Cryogenic Electronics for High-Energy Physics Experiments

Authored by: John D. Cressler , H. Alan Mantooth

Extreme Environment Electronics

Print publication date:  November  2012
Online publication date:  November  2012

Print ISBN: 9781439874301
eBook ISBN: 9781439874318
Adobe ISBN:

10.1201/b13001-90

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Abstract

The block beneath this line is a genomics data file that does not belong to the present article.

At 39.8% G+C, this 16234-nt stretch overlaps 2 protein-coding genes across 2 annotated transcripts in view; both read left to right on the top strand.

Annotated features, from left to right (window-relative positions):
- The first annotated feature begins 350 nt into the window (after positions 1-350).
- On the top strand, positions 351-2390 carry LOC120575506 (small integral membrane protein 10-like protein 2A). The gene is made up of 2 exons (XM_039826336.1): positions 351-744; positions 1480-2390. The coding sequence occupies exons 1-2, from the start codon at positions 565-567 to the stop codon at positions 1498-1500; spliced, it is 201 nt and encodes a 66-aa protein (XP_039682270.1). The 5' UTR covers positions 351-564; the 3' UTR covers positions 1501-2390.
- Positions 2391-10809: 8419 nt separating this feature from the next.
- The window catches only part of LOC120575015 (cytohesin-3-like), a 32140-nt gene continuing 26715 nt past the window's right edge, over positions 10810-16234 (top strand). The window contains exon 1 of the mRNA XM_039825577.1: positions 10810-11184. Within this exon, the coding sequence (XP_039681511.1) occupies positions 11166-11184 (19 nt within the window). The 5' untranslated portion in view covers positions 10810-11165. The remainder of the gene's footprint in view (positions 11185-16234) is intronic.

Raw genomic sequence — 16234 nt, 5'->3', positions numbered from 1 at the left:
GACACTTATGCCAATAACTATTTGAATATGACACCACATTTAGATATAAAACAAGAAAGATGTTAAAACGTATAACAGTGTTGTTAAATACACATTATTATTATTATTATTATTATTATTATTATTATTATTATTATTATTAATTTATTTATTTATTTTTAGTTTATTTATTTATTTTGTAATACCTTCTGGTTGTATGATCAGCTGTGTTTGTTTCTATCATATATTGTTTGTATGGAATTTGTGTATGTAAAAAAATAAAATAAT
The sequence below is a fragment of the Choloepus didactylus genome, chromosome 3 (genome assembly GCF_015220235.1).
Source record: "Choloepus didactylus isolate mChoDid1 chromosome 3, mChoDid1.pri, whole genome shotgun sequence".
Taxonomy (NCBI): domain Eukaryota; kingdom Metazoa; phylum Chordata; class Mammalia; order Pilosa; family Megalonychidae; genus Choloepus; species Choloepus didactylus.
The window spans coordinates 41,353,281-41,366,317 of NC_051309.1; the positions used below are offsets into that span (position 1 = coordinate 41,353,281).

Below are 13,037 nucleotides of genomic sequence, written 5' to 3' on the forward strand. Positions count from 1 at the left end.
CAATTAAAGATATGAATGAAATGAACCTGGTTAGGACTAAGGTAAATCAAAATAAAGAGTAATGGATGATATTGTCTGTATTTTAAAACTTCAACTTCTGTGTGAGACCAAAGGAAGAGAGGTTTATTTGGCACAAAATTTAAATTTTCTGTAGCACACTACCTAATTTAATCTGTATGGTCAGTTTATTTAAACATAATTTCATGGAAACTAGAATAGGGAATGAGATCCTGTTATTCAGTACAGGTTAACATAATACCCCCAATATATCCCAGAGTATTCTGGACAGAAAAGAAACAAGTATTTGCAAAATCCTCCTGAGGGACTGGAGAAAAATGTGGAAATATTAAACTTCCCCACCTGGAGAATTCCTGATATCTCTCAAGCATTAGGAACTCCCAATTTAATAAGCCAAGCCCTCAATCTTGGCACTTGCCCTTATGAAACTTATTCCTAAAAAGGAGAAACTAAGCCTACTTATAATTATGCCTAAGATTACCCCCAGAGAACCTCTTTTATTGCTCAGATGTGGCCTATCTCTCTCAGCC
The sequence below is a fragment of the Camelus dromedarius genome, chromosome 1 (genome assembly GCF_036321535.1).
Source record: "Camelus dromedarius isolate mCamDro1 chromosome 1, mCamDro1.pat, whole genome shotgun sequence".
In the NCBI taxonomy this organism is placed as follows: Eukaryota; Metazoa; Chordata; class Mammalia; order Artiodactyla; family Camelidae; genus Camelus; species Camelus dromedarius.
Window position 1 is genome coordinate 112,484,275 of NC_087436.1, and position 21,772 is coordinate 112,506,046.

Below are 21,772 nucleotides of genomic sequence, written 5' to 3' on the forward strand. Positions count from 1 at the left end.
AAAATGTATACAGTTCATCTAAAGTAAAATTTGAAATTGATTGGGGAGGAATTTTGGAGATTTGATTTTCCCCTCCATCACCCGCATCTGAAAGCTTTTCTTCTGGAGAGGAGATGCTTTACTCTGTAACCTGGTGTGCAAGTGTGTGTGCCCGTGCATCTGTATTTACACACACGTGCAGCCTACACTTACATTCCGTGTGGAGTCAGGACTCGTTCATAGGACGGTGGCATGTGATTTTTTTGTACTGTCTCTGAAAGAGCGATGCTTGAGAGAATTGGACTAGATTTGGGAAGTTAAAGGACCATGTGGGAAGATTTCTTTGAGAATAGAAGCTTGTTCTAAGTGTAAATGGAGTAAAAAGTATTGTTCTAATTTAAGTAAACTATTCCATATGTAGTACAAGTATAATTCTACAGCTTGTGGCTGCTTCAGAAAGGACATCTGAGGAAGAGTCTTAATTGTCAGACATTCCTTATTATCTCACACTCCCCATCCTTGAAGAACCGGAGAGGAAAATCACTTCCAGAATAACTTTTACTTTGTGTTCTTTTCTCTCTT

High-energy physics (also known as “particle physics” in reference to elementary nuclear particles) employs electronic devices, circuits, and systems on a scale much larger than any other area of scientific research. This electronics is used for readout of nuclear particle detectors. The detection of nuclear particles in majority of experiments is based on particle interactions with matter primarily by two mechanisms: (1) scintillation by excitation of atoms and (2) ionization of atoms in the gas, liquid, or solid detector medium. The immediate products of the interaction are observed either directly by measuring the induced current (charge) on the detector electrodes, or on the electrode(s) of a photo-detector exposed to the scintillation light. The energy lost by the interacting particle in the detection medium becomes eventually converted into phonons. The temperature rise due to the heat can be measured and that leads to the third class, bolometric detectors.

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